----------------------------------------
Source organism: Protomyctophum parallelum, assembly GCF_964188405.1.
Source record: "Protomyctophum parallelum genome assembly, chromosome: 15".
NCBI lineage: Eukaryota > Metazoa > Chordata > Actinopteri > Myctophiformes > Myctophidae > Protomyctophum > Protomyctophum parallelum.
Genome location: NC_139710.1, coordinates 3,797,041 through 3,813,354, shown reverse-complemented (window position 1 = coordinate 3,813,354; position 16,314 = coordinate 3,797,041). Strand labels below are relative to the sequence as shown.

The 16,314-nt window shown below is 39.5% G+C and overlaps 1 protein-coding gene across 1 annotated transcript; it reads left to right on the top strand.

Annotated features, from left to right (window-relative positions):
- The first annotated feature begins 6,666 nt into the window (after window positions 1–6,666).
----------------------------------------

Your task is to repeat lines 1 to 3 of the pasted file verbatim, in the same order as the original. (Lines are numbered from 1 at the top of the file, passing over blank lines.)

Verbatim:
Source organism: Protomyctophum parallelum, assembly GCF_964188405.1.
Source record: "Protomyctophum parallelum genome assembly, chromosome: 15".
NCBI lineage: Eukaryota > Metazoa > Chordata > Actinopteri > Myctophiformes > Myctophidae > Protomyctophum > Protomyctophum parallelum.